New data is suck data. Much of the data out there won't even cycle the slides on guns because it is so watered down. I've given away my newer manuals and don't even consider a manual less than 20 years old worth the paper it's printed on.
     
  10. WiskyT

    WiskyT Malcontent

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    If the data is from C.E. Harris, it is Gospel.
     
  11. The Accurate and Ramshot pamphlets both have a note that says
    or
    I don't know if the data has changed from previous editions but the manufacturers are sure setting the stage for variations.

    Richard
     
  12. WiskyT

    WiskyT Malcontent

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    That makes sense, I wouldn't trust any of their data anyway. AA powder varies so much that guys like C4W use a chrono to figure out their loads every time they buy a new can.
     
  13. I don't use any Accurate powders but everybody seem to love TAC for .223 or .308 and TAC is made by Ramshot.

    I bought an 8# can of TAC so I better like it! I have loaded some 55 gr .223 and the powder seems to work very well. I mostly shoot my AR-15 for effect. The trigger is too ugly to even bother trying to get groups. Maybe someday...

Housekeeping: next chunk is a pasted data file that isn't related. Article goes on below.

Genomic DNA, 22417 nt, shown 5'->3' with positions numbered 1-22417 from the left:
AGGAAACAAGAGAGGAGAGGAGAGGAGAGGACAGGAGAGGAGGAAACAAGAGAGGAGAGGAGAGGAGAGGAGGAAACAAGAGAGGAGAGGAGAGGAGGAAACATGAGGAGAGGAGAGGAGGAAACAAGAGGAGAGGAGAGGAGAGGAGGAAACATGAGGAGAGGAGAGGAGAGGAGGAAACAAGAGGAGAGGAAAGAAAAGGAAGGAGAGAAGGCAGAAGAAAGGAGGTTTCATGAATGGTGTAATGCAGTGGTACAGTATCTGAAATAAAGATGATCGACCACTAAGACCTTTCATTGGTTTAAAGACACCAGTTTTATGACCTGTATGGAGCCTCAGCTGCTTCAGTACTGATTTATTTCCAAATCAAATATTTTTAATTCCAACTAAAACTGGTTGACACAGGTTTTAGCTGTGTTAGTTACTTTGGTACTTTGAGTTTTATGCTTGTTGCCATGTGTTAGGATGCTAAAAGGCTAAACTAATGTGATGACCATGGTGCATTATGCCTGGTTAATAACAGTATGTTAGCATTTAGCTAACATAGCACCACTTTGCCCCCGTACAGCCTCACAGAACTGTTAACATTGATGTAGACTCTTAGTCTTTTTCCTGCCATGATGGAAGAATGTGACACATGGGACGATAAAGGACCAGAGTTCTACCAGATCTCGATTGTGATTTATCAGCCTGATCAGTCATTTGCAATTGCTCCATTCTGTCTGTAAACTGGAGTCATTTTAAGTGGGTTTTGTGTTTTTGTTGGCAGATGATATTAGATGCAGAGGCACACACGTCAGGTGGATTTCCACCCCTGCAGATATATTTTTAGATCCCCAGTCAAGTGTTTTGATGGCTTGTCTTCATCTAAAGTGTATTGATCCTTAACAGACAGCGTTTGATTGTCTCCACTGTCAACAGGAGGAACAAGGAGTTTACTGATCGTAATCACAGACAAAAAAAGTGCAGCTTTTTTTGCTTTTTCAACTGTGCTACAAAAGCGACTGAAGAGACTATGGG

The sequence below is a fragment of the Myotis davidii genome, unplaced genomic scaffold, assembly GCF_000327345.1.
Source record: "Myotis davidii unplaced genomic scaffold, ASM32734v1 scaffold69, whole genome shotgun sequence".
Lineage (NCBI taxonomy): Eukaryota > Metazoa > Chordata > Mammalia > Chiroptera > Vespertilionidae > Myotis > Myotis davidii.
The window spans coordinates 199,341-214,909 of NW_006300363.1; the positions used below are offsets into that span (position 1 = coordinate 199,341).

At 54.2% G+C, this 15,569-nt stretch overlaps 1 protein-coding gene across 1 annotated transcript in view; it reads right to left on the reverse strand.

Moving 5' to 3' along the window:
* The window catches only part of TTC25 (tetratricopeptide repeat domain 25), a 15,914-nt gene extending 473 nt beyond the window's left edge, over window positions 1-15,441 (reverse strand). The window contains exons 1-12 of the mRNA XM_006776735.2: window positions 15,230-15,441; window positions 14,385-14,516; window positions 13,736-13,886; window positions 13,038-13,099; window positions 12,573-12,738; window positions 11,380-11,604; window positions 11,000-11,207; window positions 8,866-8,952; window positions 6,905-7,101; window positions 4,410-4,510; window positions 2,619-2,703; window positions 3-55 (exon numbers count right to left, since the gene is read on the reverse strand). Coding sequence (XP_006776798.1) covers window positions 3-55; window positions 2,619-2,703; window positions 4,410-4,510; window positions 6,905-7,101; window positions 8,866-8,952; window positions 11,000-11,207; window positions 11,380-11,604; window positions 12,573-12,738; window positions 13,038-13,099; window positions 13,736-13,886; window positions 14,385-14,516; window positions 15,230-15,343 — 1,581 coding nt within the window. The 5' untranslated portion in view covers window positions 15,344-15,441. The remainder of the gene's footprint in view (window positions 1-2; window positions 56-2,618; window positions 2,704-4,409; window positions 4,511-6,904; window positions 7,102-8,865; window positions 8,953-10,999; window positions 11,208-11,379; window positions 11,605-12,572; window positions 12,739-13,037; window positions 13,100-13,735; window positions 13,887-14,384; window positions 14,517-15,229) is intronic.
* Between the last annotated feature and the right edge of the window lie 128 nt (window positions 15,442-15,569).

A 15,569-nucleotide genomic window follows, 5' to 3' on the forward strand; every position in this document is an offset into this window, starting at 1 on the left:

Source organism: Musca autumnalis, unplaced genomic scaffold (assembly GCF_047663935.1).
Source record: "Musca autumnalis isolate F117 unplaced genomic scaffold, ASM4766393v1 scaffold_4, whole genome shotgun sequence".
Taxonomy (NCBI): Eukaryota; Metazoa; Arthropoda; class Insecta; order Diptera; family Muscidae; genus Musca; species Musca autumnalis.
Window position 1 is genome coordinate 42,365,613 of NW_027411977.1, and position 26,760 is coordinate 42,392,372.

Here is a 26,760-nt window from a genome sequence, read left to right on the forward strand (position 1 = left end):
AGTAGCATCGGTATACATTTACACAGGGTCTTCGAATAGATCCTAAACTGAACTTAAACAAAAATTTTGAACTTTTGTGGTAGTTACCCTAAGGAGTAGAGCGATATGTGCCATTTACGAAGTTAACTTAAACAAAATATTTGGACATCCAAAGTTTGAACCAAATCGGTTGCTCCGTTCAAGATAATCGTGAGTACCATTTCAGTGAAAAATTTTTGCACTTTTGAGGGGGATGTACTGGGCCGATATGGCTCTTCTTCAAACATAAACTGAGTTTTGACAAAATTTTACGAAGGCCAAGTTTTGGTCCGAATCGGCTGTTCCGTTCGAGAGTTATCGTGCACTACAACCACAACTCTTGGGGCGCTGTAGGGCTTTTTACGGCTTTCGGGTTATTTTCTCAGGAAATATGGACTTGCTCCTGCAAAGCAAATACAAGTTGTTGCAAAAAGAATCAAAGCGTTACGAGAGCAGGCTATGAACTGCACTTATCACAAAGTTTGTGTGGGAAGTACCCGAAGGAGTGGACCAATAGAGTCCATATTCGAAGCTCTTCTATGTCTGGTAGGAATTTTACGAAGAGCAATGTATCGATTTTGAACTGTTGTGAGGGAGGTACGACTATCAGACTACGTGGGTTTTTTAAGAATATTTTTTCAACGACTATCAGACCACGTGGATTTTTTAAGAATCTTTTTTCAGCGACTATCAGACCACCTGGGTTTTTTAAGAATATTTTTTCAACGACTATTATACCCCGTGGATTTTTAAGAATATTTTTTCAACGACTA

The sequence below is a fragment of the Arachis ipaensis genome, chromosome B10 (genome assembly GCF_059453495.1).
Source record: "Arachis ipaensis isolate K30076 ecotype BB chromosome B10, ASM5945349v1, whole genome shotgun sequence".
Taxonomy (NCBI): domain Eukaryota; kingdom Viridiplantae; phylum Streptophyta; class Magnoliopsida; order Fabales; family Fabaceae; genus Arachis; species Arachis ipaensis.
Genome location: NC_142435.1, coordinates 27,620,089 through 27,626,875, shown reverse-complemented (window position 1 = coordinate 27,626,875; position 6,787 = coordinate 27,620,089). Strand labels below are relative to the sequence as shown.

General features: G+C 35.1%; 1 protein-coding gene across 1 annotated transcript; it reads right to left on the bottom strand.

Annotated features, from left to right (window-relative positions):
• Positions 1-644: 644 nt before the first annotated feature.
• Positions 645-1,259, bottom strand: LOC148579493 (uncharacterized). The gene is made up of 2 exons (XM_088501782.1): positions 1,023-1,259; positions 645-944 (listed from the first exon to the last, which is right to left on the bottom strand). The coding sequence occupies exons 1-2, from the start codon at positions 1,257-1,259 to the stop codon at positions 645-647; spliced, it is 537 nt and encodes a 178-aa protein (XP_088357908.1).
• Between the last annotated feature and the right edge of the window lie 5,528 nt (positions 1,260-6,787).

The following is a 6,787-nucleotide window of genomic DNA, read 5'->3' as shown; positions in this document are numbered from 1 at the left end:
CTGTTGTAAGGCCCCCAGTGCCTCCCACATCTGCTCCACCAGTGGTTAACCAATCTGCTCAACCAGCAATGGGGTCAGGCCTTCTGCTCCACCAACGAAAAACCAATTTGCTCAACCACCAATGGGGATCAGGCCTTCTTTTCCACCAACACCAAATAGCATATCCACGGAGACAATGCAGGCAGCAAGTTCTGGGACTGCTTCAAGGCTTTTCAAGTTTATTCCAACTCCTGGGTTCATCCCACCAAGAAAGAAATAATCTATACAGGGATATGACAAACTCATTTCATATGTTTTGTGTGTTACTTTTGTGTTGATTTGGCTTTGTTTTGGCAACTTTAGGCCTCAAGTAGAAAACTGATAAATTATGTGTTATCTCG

Richard
     
  14. Ramshot and Accurate (both divisions of Western Powder) don't MAKE anything. They are packagers and distributors.
    TAC is made in Belgium and I think many if not all the other Ramshots are, too.
    AA has contracted powder from all over the world but is now buying American, undoubtedly from St Marks, the only US maker of Ball powders. I really want current AA data because the powders have changed while the labels have not.

    C.E. Harris, mentioned above, says the big shift in IMR powders was when production shifted from the US to Canada in 1976.
     
  15. Is he still around?

    I don't recall reading anything from him I'm a long time.

    Outdoor Hub mobile, the outdoor information engine
     
  16. WiskyT

    WiskyT Malcontent

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    I posted a question that he answered on a different board probably 3 years ago, so as far as I know he is still around.